Dawn, thanks for having me. Excited to talk about health care for children and youth in foster care. And so what they know from studies of aces or adverse childhood experiences, and not just specific to foster care, but trauma generally is that trauma can actually cause changes to our brains as they're developing, which can then cause a lot of different impact that can affect diseases, there can be diseases that are more prevalent for people who have experienced trauma that you wouldn't necessarily think would be associated with them like heart disease, diabetes, cancers, even Yes, cancer. Absolutely. Obviously, that increased stress and adversity can have an effect on their emotional health, behavioral health, the developmental health of children as they develop, and their brains change as a typical child, but especially those that have trauma. And then as well as those issues that are lifestyle issues of increasing smoking increase in early pregnancy and unplanned pregnancy, increasing suicide attempts and right. So just really, that whole body, like you mentioned, as healthcare being that really, really broad aspect, it really can impact every area for some individuals.

The research surrounding the adverse childhood experiences, Aces studies that began in California many years ago, but there has been continued research. It's absolutely fascinating. How and again, this was not specific to it was specific to traumas, but not specific to children who are in foster care. But even the traumas that that that people who are not in foster care, the long term impacts on as you point out every aspect of our health and certain we know our kiddos, who have been in foster care, across the board have high Asus scores, how could they not given their life experiences so it is it is so universal, and also things like aggression and hyperactivity, which is very common, impulsivity, inattention, all of those are impacted through the early experiences that our children have had and the traumas they have had. Absolutely. An issue with foster care parenting is limited access to health care information before the child entered foster care, and just a lack of knowledge about what previous care the child has had. How does this impact caring for a child? And what can foster or adoptive parents do?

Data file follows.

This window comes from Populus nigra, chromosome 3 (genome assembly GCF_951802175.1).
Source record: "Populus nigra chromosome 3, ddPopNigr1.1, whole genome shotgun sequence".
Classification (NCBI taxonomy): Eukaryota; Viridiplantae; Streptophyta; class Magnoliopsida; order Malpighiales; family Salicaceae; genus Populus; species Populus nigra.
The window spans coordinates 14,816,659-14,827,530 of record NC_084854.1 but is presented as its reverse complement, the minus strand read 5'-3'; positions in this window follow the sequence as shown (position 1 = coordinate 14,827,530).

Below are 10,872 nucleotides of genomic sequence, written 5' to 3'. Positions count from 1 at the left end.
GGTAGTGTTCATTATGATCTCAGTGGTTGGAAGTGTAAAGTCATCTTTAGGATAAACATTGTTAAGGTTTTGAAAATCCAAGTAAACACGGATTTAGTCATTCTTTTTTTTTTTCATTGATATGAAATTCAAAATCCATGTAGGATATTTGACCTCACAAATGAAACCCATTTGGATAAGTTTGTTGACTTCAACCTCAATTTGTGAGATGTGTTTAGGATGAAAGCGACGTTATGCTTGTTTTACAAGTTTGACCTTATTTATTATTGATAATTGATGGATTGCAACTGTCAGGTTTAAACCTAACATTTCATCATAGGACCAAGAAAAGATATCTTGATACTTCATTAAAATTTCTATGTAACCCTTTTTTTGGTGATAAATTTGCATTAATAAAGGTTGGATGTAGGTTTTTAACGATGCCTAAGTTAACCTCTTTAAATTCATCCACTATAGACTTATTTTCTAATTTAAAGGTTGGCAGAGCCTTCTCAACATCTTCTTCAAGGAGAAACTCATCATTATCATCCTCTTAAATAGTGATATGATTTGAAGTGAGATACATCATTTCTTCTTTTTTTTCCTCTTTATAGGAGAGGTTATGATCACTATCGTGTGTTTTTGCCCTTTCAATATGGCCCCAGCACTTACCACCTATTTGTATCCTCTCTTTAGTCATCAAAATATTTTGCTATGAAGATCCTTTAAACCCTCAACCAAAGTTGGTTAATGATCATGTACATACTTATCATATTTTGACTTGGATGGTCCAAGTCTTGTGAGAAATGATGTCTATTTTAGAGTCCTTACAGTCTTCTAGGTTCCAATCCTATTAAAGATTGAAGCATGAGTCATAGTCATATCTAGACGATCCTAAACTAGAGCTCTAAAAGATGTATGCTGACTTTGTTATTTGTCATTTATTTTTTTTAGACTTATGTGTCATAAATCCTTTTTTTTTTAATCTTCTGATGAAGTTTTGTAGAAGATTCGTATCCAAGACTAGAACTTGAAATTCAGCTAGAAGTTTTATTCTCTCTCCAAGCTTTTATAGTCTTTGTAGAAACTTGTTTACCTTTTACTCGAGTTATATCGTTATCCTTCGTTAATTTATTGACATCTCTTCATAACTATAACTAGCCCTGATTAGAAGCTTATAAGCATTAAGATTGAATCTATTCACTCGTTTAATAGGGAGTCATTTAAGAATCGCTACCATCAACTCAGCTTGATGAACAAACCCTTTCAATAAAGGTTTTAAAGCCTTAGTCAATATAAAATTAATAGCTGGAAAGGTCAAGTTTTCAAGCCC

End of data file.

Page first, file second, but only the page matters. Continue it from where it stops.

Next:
You're so right, we hear that across the state those issues of not knowing much at all. And sometimes there's not much to know, because there hasn't been very good care, or the biological parents are upset, obviously, of a child being removed from their home and not divulging some of that information, or it could be so sporadic that they don't even have a good recollection of that information. And so it's hard to really put those pieces together to get comprehensive care for a child that's in foster care. It also can so it helped is sort of like private investigation of trying to figure out where do we where do we go to get medical records so DSS. I The county level needs to be seeking out medical records but often doesn't even know where to go for that, or there's a lot of places to go. Some people seek care at urgent care or at emergency rooms, which isn't good continuity of care. And so continuity of care is really important. And all of that is impacted by that. It also can lead to lapses and things. So that routine care that every child should get, their children that have enter foster care may not have gotten that. And so it's playing catch up, if you can figure that out. And then also it can lead to duplication of things. So if you don't know that was an immunization, they may be immunized again. And that's not the best care to get. It's not. Immunizations aren't fun for a lot of children. And it's not good health care. It's not good health care for cost, as well as for time spent seeking out that care when it's duplicative if things have already been been done, or those things have serious things that may not be known to DSS, and then to either agencies and or foster parents to follow up on information that maybe was learned and missed when the child was in the biological parent home, or whatever setting it was before they were in this placement. And it could be something serious that could be happening with a child that they need a specialist or some type of referral.

We hear often the question about immunization. I mean, sometimes kids come in, and they have had the continuity of care. And you can find out from the parents or grandparents, who their child's pediatrician is and you can get that information, but sometimes not. And so how do foster parents as well as the child welfare agencies, handle issues as routine as immunization, when you don't know whether the child has been immunized? You were saying tried to get become a detective and figure it out. And so that is one option. But often, as you point out, that's the children are not safe. They may have moved, obviously, you would start with the health department where the child is currently living, or if there is the pediatricians offices, but that may not happen many times the children either haven't gone or they've moved in, they've received immunizations elsewhere. So What should parents do? And or how can they help their child welfare agency and the caseworkers?